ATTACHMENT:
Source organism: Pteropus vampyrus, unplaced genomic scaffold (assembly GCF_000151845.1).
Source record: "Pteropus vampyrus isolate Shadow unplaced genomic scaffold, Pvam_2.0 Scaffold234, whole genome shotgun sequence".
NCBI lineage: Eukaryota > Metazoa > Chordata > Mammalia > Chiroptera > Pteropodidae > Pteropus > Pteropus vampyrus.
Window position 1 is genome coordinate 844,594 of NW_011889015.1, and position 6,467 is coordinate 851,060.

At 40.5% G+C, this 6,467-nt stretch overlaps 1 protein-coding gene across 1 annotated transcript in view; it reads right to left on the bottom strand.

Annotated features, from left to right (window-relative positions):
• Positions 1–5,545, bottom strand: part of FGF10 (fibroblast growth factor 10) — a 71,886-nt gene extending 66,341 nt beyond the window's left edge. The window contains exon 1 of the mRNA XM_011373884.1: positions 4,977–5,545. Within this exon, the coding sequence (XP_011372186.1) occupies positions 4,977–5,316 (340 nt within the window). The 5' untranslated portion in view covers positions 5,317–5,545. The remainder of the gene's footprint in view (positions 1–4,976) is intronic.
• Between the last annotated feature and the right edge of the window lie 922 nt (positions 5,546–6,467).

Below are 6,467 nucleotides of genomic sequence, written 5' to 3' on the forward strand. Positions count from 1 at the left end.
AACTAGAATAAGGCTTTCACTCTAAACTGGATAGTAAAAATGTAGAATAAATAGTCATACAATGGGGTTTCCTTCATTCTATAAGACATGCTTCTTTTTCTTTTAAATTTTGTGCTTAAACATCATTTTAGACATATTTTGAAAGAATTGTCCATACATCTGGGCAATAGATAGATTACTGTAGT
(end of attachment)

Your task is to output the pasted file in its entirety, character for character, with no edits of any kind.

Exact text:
Source organism: Pteropus vampyrus, unplaced genomic scaffold (assembly GCF_000151845.1).
Source record: "Pteropus vampyrus isolate Shadow unplaced genomic scaffold, Pvam_2.0 Scaffold234, whole genome shotgun sequence".
NCBI lineage: Eukaryota > Metazoa > Chordata > Mammalia > Chiroptera > Pteropodidae > Pteropus > Pteropus vampyrus.
Window position 1 is genome coordinate 844,594 of NW_011889015.1, and position 6,467 is coordinate 851,060.

At 40.5% G+C, this 6,467-nt stretch overlaps 1 protein-coding gene across 1 annotated transcript in view; it reads right to left on the bottom strand.

Annotated features, from left to right (window-relative positions):
• Positions 1–5,545, bottom strand: part of FGF10 (fibroblast growth factor 10) — a 71,886-nt gene extending 66,341 nt beyond the window's left edge. The window contains exon 1 of the mRNA XM_011373884.1: positions 4,977–5,545. Within this exon, the coding sequence (XP_011372186.1) occupies positions 4,977–5,316 (340 nt within the window). The 5' untranslated portion in view covers positions 5,317–5,545. The remainder of the gene's footprint in view (positions 1–4,976) is intronic.
• Between the last annotated feature and the right edge of the window lie 922 nt (positions 5,546–6,467).

Below are 6,467 nucleotides of genomic sequence, written 5' to 3' on the forward strand. Positions count from 1 at the left end.
AACTAGAATAAGGCTTTCACTCTAAACTGGATAGTAAAAATGTAGAATAAATAGTCATACAATGGGGTTTCCTTCATTCTATAAGACATGCTTCTTTTTCTTTTAAATTTTGTGCTTAAACATCATTTTAGACATATTTTGAAAGAATTGTCCATACATCTGGGCAATAGATAGATTACTGTAGT